"Cammarelle took me off the road to Athens but I wasn't mature then. I'm mature now, maybe not fully mature, but enough to do this job."
It did not seem the most self-deluding of statements when you weighed the night's evidence. Price landed a couple of straight rights to establish his intentions and lead the first round 3-1, and there was clear evidence that, at least in the ring, he had retained the mood that helped dismantle the formidable Timurziev a few days earlier.
By comparison, Cammarelle seemed relatively passive, happy to counter-punch his way to a 9-5 win over the Colombian Oscar Rivas.
Yet Price is candid enough about his real opponent this side of the huge Zhang. It is not the underwhelming Italian but the sometimes awe-inspiring thought of walking in the steps of so many legends.
Olympic heavyweight champion in an often devalued boxing world, and where the amateur is besieged every four years by judging that is not only bizarre but is distorting the way men fight, it is a title that still rings out and, as the Sydney 2000 champion Harrison discovered, a certain commercial value.
Harrison was paid more than £1m worth of licence-payers' money by the BBC. After that embarrassment Price is unlikely to be overwhelmed by such largesse, and certainly not by the corporation, but he is surely aware that a final against Zhang would catapult him into astonishing exposure for a fighter who up until these past few weeks had appeared to suffer from a killing tendency towards the tentative.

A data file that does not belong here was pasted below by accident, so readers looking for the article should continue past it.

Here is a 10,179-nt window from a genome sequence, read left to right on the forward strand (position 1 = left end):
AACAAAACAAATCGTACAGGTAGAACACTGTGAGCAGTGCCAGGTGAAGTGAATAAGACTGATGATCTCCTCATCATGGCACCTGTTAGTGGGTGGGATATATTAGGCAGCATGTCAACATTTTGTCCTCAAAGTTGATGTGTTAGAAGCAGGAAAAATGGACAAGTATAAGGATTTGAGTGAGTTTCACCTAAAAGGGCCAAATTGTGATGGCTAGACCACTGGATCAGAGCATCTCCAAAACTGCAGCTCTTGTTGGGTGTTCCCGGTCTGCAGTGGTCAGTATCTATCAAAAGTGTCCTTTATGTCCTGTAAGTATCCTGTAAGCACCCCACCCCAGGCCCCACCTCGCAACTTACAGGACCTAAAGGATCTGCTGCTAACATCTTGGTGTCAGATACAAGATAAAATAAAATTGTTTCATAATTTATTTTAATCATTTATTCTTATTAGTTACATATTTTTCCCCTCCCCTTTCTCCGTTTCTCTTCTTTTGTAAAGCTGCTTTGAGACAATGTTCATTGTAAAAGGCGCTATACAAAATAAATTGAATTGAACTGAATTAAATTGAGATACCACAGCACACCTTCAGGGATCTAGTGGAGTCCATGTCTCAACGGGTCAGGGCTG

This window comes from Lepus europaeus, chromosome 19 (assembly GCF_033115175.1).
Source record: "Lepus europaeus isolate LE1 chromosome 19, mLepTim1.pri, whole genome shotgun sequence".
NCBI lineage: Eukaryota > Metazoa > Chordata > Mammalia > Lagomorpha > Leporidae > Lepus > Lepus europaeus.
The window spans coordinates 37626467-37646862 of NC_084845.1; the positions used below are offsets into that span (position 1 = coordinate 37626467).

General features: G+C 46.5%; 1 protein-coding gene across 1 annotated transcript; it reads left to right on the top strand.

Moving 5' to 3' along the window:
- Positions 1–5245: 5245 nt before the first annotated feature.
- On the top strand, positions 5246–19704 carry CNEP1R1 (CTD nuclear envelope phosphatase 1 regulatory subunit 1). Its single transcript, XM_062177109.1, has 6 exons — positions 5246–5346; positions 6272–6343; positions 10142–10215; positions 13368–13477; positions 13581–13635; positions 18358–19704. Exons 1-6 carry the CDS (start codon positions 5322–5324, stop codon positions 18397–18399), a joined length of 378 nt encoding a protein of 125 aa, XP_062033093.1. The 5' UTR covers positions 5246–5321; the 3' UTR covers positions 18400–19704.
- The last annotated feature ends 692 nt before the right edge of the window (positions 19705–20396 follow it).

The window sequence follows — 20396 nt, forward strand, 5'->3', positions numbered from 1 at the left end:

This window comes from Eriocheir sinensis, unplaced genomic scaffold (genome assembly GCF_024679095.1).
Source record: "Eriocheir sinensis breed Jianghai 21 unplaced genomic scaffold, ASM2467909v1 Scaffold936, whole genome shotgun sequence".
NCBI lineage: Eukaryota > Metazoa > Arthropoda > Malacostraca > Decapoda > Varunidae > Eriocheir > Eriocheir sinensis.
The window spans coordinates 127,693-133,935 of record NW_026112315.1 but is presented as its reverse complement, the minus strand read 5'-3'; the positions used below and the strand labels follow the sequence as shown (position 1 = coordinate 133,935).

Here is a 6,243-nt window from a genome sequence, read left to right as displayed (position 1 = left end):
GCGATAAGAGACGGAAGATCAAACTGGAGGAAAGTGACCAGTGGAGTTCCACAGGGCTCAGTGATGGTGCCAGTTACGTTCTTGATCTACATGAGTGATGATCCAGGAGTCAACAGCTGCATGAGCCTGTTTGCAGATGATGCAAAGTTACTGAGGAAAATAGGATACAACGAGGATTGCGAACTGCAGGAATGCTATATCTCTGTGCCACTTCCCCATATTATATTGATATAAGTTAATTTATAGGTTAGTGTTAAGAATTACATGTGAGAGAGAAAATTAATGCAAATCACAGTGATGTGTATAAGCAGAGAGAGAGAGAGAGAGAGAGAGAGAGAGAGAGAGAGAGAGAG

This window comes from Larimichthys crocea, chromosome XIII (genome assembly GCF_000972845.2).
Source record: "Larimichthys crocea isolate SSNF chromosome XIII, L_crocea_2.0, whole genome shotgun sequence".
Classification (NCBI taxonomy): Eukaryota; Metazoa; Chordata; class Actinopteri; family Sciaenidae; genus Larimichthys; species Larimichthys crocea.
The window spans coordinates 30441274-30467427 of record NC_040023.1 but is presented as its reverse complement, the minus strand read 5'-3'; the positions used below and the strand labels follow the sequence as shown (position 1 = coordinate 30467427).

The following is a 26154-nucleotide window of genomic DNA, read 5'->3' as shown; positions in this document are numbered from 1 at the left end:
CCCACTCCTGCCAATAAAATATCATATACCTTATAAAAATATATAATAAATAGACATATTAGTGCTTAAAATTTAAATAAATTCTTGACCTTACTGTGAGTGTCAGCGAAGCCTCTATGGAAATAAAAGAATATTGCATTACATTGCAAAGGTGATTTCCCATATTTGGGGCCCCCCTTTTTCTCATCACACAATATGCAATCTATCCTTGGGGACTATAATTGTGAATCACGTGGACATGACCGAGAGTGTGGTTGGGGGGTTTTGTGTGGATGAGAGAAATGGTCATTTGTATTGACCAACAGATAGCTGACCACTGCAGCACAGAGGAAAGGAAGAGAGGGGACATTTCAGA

Can he go all the way? Second time around, Cammarelle should be negotiated, certainly if Price can reinvent the power and the self-belief that have carried him to a new level of authority. It flashed into life again last night even though he was was prepared to admit that an old tension had been gripping hold of him on the way to the ring.
"I saw the medals tally up on a notice board at the GB headquarters and it made me even more determined to add to it. The trouble comes in your mind when you think about what it means to you and the people around you."
As one spur, he can presume that whatever pressure he feels if he makes it to the final, it will be nothing against the man in the other corner if it happens to be Zhang. Another southpaw counter-puncher, he showed some sleek touches in beating the tough but uninspired Ruslan Myrsatayev from Kazakhstan by the comfortable margin of 12-2. He also admitted that some of his ringside theatrically came directly from Ali: "He is my idol and I want to be as much like him as I can." As work projects go, some might feel that renovating the Great Wall of China would be roughly on a par but Zhang is certainly not without self-belief.
Price, on the other hand, makes no secret of the fact that he is travelling into unknown terrain.
"What I'm telling myself now," he says, "is that I'm not facing an Olympic semi-final. It's just another semi-final in some routine championship."
Of course he can tell himself that a thousand times but always with the risk that he will think of some of the names who have won the title that now beckons so hard.
For reassurance, though, he need only review his most recent form. Whatever weight he carried into the ring here last night, it didn't stop him going forward. He got on top of his own doubts and fears. It is the first task that faces any champion, and so far David Price has no reason to believe that he has stumbled too inappropriately amid the gods of the ring.